An Essay by Thomas Hampson, Renate Stark-Voit, and Carla Maria Verdino-Süllwold
From the liner notes of Schumann: Heine Lieder
Schumann also drew the Liederkreis, Op. 24, poems from Heine’s Buch der Lieder, and both musically and dramatically they foreshadow the 20 Lieder composed later that year. Schumann dedicated the nine songs to Pauline Viardot and sent a copy to Heine, himself, though he received no reply from the poet and it is not known whether Heine actually received them.
Like the 20 Lieder, the Liederkreis employs Heine’s metaphorical language of journeys, circles, integrated personal relationships as well as respect for and manipulation of nature and natural forces to illuminate the personal paradox called Life. The collection of nine songs begins with a waking lover (Morgens steh’ ich auf und frage) who each day wonders if his beloved will come and each evening lies sleepless dreaming of the wanderings of his empty days. The melancholy reverie of the first song modulates into the impatient rage of Es treibt mich hin and then relents into the more lyrical Ich wandelte unter den Bäumen, where the poet wanders into the woods and talks with the birds, whose song reminds him all too poignantly of his beloved. As in Und wüßten’s die Blumen (from the 20 Lieder), Nature empathizes with the poet, but he persists in his melancholy. In the starkly affecting setting of the next song, Lieb’ Liebchen, leg’s Händchen, the piano sounds the hammer of coffin nails, as the poet confronts a vision of his own death. From this yearning for the wanderer’s ultimate rest, the fifth song, Schöne Wiege meiner Leiden, recounts the poet’s bitter farewell to his home and his love as he sets out from the port city on a lonely journey that intensifies in anger and sarcasm in Warte, warte, wilder Schiffmann before subsiding into the more ironic, but still bitter calm of the river journey in Berg, und Burgen. Like the Rhine in the 20 Lieder and Heine’s Lorelei, the waters hold a double-edged truth, their calm surface reminding of the beloved’s gentle smile, their depths beckoning with oblivion. This folk-like reverie is followed by a short outburst of quiet pain, Anfangs wollt’ ich fast verzagen, before the sequence concludes with Mit Myrthen und Rosen. Like the twentieth song of the larger cycle, the poet buries his compositions; this time, instead of sinking them in the Rhine, he enshrines them in a gilded book, adorned with myrtles and roses, and dreams of the day when this book of songs will find its way across the distance and into the heart of his beloved. With Beethoven’s An die ferne Geliebte as its model, Op. 24 ends on a conciliatory note.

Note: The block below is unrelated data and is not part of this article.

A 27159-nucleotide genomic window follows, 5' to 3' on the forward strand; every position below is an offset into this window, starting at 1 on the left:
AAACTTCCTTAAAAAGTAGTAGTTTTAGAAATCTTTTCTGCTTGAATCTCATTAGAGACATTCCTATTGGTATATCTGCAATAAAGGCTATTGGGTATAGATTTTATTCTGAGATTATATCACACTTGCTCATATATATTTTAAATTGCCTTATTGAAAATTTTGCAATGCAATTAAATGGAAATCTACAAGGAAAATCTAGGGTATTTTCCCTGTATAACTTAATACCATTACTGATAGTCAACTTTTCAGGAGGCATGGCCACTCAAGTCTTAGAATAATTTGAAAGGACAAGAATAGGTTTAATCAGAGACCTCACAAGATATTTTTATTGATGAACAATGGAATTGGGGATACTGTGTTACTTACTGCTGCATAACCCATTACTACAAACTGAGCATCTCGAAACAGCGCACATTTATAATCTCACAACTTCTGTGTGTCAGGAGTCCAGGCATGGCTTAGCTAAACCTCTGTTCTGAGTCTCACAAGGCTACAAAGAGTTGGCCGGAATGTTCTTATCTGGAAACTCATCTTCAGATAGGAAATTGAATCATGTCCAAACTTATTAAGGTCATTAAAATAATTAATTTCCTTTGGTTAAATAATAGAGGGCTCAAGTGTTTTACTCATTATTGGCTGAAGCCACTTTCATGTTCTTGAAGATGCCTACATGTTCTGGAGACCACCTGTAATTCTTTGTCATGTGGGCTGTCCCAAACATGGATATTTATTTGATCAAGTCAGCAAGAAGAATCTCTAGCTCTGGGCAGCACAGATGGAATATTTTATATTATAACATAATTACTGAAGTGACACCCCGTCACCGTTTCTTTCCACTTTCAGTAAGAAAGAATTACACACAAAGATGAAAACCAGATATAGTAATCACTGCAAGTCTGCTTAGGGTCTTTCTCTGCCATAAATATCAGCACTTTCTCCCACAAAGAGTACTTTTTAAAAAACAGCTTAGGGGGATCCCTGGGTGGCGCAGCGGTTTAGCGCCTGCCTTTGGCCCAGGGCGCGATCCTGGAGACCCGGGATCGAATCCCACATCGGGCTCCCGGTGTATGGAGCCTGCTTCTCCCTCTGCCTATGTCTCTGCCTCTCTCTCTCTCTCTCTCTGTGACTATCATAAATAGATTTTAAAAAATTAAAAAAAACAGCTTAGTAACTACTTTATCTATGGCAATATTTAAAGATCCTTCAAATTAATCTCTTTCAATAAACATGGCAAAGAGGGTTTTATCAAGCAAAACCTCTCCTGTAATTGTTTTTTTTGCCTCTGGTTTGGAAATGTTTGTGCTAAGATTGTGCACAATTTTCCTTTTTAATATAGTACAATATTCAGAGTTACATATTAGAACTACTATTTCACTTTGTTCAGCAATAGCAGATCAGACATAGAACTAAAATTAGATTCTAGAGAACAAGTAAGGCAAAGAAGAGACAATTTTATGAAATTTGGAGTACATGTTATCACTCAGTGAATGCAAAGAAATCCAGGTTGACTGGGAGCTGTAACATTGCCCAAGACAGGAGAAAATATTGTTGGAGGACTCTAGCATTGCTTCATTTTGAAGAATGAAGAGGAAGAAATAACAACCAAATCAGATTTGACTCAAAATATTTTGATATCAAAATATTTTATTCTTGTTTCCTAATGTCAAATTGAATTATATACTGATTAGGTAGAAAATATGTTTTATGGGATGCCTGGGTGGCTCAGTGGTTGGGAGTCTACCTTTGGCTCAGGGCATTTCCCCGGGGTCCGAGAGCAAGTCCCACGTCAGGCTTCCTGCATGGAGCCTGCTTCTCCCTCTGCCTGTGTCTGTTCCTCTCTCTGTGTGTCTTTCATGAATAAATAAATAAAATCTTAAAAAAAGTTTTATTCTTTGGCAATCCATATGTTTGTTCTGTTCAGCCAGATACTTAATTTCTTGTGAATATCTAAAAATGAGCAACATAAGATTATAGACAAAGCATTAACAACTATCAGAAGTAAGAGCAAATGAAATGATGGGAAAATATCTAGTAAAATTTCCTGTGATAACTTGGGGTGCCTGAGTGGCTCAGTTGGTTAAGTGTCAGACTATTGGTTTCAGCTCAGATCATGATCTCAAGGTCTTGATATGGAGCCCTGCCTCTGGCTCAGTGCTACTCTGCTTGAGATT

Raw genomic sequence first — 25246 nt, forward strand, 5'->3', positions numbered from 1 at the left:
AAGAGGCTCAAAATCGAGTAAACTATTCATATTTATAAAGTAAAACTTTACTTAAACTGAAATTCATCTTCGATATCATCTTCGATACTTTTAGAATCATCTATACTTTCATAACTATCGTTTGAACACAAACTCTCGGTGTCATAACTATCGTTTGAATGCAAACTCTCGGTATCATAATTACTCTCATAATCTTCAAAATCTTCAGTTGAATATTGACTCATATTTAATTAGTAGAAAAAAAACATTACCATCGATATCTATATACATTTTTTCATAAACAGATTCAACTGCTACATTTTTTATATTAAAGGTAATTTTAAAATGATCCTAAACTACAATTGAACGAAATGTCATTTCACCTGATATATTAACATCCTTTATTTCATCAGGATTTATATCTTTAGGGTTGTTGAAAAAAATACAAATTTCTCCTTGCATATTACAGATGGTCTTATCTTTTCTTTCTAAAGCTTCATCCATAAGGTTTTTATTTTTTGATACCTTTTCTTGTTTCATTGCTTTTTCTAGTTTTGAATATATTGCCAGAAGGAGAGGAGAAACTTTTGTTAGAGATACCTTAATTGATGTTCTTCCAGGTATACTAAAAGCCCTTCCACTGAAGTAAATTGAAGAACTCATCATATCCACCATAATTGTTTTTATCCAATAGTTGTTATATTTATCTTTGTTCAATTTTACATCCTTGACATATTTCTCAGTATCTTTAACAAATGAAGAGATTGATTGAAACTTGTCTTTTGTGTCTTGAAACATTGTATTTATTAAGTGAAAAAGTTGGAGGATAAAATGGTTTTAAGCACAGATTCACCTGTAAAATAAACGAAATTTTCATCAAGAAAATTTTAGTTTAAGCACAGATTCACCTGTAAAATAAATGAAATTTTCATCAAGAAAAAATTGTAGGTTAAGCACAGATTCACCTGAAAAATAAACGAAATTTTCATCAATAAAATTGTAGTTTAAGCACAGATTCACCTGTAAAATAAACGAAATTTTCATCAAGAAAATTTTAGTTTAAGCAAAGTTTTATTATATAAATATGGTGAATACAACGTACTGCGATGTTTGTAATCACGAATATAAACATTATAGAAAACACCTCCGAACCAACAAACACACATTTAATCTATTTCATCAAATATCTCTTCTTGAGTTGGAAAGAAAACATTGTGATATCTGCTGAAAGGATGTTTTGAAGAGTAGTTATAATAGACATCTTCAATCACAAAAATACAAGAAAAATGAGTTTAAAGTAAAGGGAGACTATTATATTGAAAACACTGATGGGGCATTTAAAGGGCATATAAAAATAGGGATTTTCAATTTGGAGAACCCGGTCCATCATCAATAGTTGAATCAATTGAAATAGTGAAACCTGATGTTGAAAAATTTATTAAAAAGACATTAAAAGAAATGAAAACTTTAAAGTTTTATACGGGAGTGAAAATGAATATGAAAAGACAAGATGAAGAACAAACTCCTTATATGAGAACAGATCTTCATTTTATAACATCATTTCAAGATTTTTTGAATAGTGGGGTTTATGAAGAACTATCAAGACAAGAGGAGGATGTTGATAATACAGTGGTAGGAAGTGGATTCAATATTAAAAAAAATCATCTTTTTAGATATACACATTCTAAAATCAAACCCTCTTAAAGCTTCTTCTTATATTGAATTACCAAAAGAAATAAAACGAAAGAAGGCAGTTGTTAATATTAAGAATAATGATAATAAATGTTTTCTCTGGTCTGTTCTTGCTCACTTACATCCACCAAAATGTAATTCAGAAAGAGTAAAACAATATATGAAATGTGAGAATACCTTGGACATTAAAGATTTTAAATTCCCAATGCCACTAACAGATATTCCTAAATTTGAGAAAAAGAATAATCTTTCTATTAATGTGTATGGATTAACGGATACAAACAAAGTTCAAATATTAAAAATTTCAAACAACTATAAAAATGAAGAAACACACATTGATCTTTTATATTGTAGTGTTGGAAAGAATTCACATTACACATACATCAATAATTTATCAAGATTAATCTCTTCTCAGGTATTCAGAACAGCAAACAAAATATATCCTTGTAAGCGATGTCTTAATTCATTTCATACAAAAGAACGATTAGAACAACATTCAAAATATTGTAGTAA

Not so with the three-song sequence from Romanzen und Balladen, Op. 53. Der arme Peter is a fiercely ironic triptych about an unhappy lover who flees the wedding of his beloved (Der Hans und Grete tanzen herum), resolving to go to the mountains in search of solace (In meiner Brust, da sitzt ein Weh). Realizing that he cannot assuage his weeping and mocked by the whispers of the townsfolk in Der arme Peter wankt vorbei, poor Peter departs in search of his grave, which the poet-narrator says is the best place to rest from pain.
In these Heine settings, as in the 20 Lieder und Gesänge, Schumann demonstrates his sensitivity to the poet’s method: Heine’s skillful use of the old Romantic iconography, subtly interlaced and ultimately undercut by a self-ironic awareness. Schumann’s songs capture that irony which the composer remembered so vividly flickering across the lips of the poet he had met.
An Essay by Thomas Hampson,
Renate Stark-Voit, and Carla Maria Verdino-Süllwold